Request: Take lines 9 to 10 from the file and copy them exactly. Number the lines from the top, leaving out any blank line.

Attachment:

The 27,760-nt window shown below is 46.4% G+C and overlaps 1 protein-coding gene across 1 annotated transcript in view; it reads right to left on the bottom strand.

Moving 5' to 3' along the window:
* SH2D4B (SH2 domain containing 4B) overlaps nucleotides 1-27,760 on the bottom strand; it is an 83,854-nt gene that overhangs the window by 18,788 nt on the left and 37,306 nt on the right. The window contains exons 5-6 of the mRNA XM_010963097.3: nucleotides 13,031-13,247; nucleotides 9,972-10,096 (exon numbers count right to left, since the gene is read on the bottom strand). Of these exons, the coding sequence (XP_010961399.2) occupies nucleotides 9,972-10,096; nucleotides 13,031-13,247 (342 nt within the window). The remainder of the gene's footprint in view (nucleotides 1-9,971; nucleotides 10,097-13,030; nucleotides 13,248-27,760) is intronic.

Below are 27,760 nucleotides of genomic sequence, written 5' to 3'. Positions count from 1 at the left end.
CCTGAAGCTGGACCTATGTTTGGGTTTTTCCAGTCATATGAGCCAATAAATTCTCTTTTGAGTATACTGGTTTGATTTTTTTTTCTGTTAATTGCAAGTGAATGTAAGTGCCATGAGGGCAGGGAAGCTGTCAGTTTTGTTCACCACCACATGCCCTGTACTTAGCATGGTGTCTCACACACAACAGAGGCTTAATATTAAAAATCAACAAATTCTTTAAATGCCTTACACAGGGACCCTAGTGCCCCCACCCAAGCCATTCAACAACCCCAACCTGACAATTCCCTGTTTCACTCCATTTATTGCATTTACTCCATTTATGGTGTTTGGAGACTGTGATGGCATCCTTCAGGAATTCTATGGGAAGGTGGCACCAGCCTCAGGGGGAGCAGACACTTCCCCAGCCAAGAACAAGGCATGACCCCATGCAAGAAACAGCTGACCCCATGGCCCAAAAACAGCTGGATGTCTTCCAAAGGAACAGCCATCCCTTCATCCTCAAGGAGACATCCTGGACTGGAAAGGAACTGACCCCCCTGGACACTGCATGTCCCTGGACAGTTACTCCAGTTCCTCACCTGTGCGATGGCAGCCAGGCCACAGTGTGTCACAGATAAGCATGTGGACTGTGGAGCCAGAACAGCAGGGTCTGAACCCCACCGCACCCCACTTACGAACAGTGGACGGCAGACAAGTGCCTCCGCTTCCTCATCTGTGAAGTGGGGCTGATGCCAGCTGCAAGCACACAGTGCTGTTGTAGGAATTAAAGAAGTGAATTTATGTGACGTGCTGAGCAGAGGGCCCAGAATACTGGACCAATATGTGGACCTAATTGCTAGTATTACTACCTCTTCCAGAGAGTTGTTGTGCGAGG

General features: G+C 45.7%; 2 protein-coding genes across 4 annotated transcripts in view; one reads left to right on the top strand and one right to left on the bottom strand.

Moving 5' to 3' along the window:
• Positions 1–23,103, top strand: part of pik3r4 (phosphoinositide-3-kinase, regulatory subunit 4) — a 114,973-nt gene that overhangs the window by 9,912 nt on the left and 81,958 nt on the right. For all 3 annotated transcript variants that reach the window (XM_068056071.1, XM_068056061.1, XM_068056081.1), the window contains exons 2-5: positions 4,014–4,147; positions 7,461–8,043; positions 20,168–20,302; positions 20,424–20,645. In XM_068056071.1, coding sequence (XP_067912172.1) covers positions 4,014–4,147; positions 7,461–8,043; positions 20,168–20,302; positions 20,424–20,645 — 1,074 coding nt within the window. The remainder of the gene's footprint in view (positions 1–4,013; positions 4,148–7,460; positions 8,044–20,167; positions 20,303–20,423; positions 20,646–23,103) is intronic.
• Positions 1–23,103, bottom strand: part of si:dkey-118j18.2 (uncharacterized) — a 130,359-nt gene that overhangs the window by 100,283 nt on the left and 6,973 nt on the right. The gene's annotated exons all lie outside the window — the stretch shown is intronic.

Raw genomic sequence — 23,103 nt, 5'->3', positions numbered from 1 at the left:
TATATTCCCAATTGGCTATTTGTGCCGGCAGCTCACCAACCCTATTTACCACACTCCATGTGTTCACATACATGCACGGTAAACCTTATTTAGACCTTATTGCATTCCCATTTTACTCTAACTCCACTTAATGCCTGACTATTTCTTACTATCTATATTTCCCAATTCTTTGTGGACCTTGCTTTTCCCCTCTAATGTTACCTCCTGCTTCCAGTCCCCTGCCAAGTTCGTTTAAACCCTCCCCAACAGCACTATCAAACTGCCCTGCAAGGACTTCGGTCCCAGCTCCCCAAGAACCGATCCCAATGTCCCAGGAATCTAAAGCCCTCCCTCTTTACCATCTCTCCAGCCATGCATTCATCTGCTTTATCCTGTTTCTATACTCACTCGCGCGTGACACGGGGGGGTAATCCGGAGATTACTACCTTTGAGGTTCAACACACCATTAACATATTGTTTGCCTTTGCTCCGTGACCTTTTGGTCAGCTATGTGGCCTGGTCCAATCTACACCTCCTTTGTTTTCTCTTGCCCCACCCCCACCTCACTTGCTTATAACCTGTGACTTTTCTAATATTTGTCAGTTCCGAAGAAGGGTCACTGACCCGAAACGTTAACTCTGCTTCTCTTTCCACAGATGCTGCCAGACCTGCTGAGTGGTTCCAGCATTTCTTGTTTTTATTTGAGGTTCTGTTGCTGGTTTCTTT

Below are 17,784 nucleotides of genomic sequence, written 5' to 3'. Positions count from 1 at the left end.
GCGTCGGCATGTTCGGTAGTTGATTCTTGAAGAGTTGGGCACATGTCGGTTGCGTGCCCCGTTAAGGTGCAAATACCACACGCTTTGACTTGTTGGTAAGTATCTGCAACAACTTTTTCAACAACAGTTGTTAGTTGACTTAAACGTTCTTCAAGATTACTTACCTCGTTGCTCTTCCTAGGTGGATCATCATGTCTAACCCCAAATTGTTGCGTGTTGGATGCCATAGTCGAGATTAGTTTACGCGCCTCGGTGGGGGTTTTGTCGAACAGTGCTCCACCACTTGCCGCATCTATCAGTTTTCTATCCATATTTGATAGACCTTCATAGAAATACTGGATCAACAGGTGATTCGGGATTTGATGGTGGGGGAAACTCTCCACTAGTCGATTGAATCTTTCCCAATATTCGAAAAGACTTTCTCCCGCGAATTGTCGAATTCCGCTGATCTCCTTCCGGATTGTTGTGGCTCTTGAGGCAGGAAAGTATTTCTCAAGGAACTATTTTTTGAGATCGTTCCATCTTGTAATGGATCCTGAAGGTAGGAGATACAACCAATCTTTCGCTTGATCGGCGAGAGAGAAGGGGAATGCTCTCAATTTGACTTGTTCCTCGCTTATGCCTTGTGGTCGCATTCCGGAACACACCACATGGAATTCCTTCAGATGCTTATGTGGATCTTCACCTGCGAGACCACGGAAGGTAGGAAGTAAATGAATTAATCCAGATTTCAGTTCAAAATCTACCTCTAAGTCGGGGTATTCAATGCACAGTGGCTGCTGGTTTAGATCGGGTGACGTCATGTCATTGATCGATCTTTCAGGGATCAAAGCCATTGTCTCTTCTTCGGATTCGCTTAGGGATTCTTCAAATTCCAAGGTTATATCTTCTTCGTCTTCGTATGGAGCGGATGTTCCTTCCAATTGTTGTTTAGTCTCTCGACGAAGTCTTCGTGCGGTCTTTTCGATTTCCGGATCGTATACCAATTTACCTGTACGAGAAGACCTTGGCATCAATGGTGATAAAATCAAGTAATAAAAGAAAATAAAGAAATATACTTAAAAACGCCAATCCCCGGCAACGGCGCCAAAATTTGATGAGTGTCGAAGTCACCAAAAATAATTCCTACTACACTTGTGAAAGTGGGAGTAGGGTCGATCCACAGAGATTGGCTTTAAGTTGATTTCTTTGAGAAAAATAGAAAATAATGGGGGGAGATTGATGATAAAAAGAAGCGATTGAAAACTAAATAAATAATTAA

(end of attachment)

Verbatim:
• Positions 1–23,103, bottom strand: part of si:dkey-118j18.2 (uncharacterized) — a 130,359-nt gene that overhangs the window by 100,283 nt on the left and 6,973 nt on the right. The gene's annotated exons all lie outside the window — the stretch shown is intronic.

Raw genomic sequence — 23,103 nt, 5'->3', positions numbered from 1 at the left: